MARGARET L. PLUMER, Respondent, v. EVERETT T. PLUMER, Appellant.
Fogel, McInerny & West, James E. West, Jr., and Steven Edmondson for Appellant.
Hahn, Ross & Saunders and E. Lloyd Saunders for Respondent.
On September 22, 1954, plaintiff and defendant entered into an agreement “to effect a final and complete settlement of their respective property rights, support, alimony and custody of their child with reference to their marital status and to each other.” Paragraph eight of the agreement obligates defendant to pay plaintiff $200 per month “for the support, maintenance, education, care and custody of said child until he shall reach the age of majority. …” Paragraph nine provides that defendant shall pay plaintiff an additional $200 per month “as alimony for her support and maintenance. …” In paragraph twenty-three each party releases the other from all present and future claims and rights to support, separate maintenance, alimony, court costs, attorneys’ fees, and all property rights of any kind except as provided for in the agreement. Other paragraphs deal with the division of marital property, the payment of debts, future education of the child, and termination and modification of the support provisions. [48 Cal.2d 823]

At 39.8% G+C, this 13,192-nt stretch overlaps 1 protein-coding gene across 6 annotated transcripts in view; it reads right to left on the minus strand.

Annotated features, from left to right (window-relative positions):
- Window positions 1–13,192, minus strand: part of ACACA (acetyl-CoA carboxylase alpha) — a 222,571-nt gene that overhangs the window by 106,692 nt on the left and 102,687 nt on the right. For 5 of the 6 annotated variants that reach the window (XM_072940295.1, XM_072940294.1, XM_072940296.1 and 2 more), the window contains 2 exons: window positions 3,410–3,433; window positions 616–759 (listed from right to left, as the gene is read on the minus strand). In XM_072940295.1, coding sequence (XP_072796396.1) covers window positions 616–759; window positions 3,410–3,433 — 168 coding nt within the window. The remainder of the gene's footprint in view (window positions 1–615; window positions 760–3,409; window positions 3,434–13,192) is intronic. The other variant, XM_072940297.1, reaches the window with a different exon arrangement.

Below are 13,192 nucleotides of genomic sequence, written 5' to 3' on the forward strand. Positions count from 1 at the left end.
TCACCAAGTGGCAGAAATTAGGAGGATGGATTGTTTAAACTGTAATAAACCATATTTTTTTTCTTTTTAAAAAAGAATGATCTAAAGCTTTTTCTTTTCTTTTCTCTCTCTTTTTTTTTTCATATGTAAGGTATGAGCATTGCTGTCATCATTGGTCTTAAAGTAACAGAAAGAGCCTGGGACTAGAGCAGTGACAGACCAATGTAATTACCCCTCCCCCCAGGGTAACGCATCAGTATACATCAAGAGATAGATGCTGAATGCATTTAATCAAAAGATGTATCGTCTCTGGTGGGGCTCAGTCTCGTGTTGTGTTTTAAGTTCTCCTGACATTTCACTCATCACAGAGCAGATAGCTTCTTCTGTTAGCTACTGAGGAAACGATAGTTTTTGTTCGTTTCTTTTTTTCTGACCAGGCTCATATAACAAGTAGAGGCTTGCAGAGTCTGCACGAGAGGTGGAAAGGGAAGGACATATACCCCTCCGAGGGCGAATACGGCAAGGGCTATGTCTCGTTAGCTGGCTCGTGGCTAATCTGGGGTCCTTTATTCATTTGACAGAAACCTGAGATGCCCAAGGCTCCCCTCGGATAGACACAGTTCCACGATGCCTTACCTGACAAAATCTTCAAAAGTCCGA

On November 1, 1954, an interlocutory decree of divorce was entered in plaintiff’s favor, approving the agreement and ordering the performance of its terms. A final decree was entered on November 10, 1955, incorporating the provisions of the interlocutory decree. Plaintiff has since remarried.
On December 21, 1955, defendant filed an order to show cause why the payments for support of plaintiff and the child should not be reduced on the ground that his income had materially decreased. Plaintiff moved to dismiss the order to show cause on the grounds that the payments were ordered pursuant to an integrated property settlement agreement and could be reduced only in conformity with the provisions of the agreement relating to modification and that these did not encompass a decrease in defendant’s income as a basis for modification. After referring the matter to a commissioner, who found in plaintiff’s favor, the court dismissed the order to show cause. Defendant appeals, contending that the agreement is not integrated and that even if it is, a material reduction in his income is a ground for modification within the express provisions of the agreement.